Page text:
If the master’s house caught on fire, the house Negro would fight harder to put the blaze out than the master would. If the master got sick, the house Negro would say, “What’s the matter, boss, we sick?” We sick! He identified himself with his master more than his master identified with himself. And if you came to the house Negro and said, “Let’s run away, let’s escape, let’s separate,” the house Negro would look at you and say, “Man, you crazy. What you mean, separate? Where is there a better house than this? Where can I wear better clothes than this? Where can I eat better food than this?” That was that house Negro. In those days he was called a “house nigger.” And that’s what we call him today, because we’ve still got some house niggers running around here.

Malcolm speaks

This modern house Negro loves his master. He wants to live near him. He’ll pay three times as much as the house is worth just to live near his master, and then brag about “I’m the only Negro out here.” “I’m the only one on my job.” “I’m the only one in this school.” You’re nothing but a house Negro. And if someone comes to you right now and says, “Let’s separate,” you say the same thing that the house Negro said on the plantation. “What you mean, separate? From America? This good white man? Where you going to get a better job than you get here?” I mean, this is what you say. “I ain’t left nothing in Africa,” that’s what you say. Why, you left your mind in Africa.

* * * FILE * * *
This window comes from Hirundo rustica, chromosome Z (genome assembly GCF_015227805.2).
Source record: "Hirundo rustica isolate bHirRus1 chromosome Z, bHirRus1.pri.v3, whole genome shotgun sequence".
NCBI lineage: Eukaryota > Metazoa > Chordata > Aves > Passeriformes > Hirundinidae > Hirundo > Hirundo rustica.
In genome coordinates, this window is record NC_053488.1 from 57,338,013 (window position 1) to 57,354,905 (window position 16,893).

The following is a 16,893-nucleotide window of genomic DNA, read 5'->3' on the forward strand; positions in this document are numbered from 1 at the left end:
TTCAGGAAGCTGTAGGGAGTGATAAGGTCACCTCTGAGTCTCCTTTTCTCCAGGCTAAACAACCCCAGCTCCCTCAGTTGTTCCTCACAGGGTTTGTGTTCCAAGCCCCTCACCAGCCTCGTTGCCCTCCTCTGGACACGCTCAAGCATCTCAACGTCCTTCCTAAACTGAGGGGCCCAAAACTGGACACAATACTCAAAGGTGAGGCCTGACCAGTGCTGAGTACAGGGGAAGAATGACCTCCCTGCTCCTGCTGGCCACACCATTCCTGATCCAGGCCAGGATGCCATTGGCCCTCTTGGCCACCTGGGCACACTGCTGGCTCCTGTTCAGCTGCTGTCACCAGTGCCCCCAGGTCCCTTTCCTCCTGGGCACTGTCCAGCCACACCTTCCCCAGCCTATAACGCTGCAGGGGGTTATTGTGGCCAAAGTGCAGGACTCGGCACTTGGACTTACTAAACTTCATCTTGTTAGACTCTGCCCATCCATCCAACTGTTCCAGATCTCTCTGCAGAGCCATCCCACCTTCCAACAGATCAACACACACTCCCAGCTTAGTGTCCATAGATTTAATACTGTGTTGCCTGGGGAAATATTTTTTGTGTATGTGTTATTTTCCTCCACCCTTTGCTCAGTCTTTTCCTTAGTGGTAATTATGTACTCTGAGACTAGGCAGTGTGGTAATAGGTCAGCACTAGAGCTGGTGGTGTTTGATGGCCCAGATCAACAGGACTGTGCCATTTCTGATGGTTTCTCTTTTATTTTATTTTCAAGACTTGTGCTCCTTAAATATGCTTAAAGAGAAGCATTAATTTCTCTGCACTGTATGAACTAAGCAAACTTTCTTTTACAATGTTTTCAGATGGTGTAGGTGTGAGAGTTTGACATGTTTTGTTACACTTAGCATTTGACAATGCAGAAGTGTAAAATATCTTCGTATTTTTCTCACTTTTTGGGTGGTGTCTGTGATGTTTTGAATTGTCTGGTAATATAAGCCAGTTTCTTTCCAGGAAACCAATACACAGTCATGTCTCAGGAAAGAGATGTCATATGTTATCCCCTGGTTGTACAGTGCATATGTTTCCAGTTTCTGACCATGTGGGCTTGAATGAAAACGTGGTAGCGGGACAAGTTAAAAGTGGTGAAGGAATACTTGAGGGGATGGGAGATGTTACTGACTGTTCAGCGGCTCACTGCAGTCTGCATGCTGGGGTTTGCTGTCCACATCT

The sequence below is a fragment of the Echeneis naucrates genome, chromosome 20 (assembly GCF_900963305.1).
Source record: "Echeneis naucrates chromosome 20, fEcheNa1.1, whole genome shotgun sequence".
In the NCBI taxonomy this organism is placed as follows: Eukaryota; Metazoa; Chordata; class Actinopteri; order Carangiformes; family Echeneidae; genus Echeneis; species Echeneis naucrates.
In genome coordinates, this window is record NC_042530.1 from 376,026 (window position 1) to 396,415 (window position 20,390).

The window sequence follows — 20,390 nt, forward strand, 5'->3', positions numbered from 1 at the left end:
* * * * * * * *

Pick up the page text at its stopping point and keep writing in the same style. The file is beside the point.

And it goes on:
On that same plantation, there was the field Negro. The field Negro — those were the masses. There were always more Negroes in the field than there was Negroes in the house. The Negro in the field caught hell. He ate leftovers. In the house they ate high up on the hog. The Negro in the field didn’t get nothing but what was left of the insides of the hog. They call ‘em “chitt’lin’” nowadays. In those days they called them what they were: guts. That’s what you were — a gut-eater. And some of you all still gut-eaters. Continue reading

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I Was Afraid of Malcolm

From the album Don’t Call Me Buckwheat (1992)
Music & Lyrics by Garland Jeffreys

I was afraid of Malcolm
Just like any white man
Between the powder of the talcum
And the color of a black man
Fee fie fo fum
I was afraid of Malcolm
And the afro picks in the sand
Just like any white man

Now I see I was dumb
I bought the whole big shebang
White man afraid of Malcolm
Hit=2 0me like a boomerang
From the fire to the frying pan
I did the ostrich too
Cassius was the better man
But I took the white man’s cue

I was afraid of Malcolm
Just like any white man
Between the powder of the talcum
And the color of the man tan
Fee fie fo fum